The Andrew W. Mellon Foundation has launched the nominating process for the second annual Mellon Awards for Technology Collaboration (MATC). The awards, given by tech luminaries such as Tim Berners-Lee and Vint Cerf, honor not-for-profit organizations for leadership in the collaborative development of open source software tools with particular application to higher education and not-for-profit … Continue reading 2007 Mellon Awards for Technology Collaboration
As someone keenly interested in the possibilities of digital scholarship as well as nineteenth-century British and American intellectual history, I'm delighted to hear of the official launch of NINES (Networked Infrastructure for Nineteenth-century Electronic Scholarship), which allows researchers to search, organize, and annotate over 60,000 texts and images. A screencast of how to use Collex, … Continue reading NINES Officially Launches
About halfway through the Chicago Colloquium on Digital Humanities and Computer Science last week, the always witty and insightful Martin Mueller humorously interjected: "I will go away from this conference with the knowledge that intelligence analysts and literary scholars are exactly the same." As the chuckles from the audience died down, the core truth of … Continue reading Intelligence Analysts and Humanities Scholars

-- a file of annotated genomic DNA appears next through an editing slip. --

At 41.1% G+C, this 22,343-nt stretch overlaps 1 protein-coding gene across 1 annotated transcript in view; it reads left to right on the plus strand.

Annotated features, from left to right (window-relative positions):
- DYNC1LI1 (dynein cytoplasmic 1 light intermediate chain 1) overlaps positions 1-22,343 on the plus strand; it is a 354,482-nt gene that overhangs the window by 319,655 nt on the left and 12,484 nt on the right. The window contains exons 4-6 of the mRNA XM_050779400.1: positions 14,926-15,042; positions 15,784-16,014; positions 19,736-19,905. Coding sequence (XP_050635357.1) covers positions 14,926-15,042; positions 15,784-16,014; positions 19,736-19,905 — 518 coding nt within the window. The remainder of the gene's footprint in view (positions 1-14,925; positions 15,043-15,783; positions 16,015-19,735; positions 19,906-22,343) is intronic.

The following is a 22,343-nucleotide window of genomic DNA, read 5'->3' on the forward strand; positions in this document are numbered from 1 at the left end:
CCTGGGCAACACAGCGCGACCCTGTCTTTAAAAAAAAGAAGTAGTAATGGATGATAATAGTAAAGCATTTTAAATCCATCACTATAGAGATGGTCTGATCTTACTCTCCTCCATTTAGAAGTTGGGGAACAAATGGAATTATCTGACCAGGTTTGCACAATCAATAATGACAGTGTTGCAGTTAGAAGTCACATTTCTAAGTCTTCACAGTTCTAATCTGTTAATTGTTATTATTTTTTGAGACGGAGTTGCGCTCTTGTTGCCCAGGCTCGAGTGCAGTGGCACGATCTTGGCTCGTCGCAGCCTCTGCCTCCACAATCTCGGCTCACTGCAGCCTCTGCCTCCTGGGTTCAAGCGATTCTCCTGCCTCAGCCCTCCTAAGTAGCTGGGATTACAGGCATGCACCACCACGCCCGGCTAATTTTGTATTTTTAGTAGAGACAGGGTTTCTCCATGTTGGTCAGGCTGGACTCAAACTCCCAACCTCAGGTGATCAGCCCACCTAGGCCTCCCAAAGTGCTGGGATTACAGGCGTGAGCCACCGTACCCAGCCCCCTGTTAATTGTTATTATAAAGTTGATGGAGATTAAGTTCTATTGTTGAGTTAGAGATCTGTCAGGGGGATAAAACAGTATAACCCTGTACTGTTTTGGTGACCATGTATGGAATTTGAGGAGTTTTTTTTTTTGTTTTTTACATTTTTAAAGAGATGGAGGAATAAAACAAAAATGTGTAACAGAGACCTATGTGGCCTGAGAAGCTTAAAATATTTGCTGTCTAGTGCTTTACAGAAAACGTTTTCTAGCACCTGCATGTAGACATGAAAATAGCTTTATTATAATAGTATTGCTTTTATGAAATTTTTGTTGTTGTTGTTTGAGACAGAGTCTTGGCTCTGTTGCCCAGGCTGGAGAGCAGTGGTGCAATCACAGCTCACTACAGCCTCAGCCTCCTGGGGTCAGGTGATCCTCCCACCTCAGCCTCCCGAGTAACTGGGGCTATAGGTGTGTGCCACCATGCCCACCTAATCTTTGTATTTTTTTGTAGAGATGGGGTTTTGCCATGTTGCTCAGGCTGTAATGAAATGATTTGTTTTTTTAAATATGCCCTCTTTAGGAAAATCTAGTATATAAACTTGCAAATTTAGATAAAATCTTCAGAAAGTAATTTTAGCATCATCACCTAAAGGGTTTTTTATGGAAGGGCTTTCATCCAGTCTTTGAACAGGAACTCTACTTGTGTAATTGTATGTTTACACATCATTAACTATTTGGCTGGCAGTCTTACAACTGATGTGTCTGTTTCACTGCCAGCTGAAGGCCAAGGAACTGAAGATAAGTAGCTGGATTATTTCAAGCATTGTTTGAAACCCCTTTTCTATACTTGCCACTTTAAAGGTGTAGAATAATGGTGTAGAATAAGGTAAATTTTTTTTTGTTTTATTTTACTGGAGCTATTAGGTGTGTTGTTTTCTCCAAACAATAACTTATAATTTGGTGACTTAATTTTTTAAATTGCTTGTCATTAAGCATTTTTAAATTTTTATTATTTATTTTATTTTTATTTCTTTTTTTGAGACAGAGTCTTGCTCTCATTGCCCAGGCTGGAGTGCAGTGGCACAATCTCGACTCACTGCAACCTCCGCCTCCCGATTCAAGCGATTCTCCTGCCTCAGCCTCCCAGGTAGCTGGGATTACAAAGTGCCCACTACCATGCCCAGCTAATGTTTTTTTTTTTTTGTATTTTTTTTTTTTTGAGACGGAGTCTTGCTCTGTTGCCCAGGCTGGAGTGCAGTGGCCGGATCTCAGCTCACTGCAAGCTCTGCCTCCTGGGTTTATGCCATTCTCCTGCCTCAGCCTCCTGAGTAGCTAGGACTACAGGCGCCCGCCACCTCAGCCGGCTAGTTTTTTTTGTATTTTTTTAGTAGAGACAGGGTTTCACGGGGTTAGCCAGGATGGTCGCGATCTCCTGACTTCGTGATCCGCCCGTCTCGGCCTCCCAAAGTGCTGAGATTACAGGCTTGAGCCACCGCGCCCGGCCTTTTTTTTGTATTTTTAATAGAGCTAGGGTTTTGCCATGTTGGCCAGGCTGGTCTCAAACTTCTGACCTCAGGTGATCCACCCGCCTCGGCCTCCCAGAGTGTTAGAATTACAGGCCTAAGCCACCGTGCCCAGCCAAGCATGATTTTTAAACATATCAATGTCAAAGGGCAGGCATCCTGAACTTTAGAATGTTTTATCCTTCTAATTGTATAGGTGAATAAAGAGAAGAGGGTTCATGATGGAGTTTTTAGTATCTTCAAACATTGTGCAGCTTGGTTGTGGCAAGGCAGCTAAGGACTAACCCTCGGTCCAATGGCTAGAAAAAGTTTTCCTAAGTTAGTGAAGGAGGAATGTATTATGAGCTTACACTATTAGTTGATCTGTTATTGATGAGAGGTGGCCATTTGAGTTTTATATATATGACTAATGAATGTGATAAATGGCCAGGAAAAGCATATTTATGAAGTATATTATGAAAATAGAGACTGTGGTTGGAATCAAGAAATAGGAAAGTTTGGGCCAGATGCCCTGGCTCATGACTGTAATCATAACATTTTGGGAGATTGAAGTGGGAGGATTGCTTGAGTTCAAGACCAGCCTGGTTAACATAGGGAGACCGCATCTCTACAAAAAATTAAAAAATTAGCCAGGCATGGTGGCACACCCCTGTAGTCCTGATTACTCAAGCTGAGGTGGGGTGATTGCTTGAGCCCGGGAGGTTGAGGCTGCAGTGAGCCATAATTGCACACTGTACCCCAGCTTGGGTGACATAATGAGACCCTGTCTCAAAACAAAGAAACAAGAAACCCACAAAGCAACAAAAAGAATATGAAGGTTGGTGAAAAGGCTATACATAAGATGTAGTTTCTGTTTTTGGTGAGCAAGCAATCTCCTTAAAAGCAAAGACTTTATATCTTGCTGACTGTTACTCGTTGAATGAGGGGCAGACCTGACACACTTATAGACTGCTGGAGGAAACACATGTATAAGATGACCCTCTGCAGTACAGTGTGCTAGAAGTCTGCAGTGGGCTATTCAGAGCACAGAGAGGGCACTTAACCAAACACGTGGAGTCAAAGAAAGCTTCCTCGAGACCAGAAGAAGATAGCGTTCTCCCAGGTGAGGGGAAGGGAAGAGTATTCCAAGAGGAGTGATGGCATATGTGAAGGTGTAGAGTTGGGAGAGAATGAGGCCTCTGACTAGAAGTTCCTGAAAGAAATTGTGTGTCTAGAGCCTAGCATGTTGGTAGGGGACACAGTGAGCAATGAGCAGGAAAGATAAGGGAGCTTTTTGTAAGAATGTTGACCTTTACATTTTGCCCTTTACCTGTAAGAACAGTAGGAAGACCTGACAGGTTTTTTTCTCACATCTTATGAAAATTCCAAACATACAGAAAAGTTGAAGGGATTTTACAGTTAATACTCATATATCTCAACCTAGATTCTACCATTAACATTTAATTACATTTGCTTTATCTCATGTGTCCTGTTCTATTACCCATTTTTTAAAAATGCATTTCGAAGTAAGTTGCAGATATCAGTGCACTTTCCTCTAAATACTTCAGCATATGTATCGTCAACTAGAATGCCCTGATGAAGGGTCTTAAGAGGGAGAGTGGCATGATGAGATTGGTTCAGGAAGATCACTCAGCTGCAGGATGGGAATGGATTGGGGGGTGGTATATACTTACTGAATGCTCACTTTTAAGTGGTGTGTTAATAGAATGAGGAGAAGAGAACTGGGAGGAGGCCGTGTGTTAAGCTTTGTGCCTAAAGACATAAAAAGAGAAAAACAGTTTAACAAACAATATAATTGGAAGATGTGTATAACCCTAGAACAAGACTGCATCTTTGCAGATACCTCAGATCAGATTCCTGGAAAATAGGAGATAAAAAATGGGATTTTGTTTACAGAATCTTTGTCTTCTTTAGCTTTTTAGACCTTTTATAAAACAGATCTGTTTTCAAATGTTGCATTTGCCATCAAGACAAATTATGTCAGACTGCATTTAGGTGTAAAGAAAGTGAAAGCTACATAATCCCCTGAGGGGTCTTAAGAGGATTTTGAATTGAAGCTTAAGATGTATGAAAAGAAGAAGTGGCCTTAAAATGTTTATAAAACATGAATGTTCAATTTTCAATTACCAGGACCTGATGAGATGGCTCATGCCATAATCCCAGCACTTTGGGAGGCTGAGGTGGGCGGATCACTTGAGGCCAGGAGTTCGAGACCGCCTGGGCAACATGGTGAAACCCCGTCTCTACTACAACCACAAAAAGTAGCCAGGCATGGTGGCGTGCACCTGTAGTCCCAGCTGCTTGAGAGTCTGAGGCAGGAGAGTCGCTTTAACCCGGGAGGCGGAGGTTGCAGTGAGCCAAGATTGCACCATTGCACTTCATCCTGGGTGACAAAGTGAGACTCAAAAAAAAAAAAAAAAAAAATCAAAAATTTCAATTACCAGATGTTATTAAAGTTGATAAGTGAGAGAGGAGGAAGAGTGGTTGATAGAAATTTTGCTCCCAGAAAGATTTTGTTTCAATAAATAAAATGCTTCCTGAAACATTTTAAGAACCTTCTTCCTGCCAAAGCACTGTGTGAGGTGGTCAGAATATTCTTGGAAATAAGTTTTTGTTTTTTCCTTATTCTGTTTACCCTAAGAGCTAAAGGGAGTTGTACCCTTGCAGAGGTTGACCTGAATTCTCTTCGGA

In prior posts in this series (1, 2, 3, and 4), I described with some glee my rash abandonment of common blogging software in favor of writing my own. For my purposes there seemed to be some key disadvantages to these popular packages, including an overemphasis on the calendar (I just saw the definition of … Continue reading Creating a Blog from Scratch, Part 5: What is XHTML, and Why Should I Care?
It often surprises those who have never looked at server logs (the detailed statistics about a website) that a tremendous percentage of site visitors come from searches. In the case of the Center for History and New Media, this is a staggering 400,000 unique visitors a month out of about one million. Furthermore, many of … Continue reading Creating a Blog from Scratch, Part 4: Searching for a Good Search
In the first two posts in this series, I discussed the origins of blogs and how they led to certain elements in popular blog software that were in some cases good and in others bad for my own purposes—to start a blog that consisted of short articles on the intersection of digital technology, the humanities, … Continue reading Creating a Blog from Scratch, Part 3: The Double Life of Blogs
In the first post in this series I briefly recounted the early history of blogs (all of five years ago) and noted how many of their current uses have diverged from two early incarnations (as a place to store interesting web links and as the online equivalent of a diary). Unfortunately, these early, dominant forms … Continue reading Creating a Blog from Scratch, Part 2: Advantages and Disadvantages of Popular Blog Software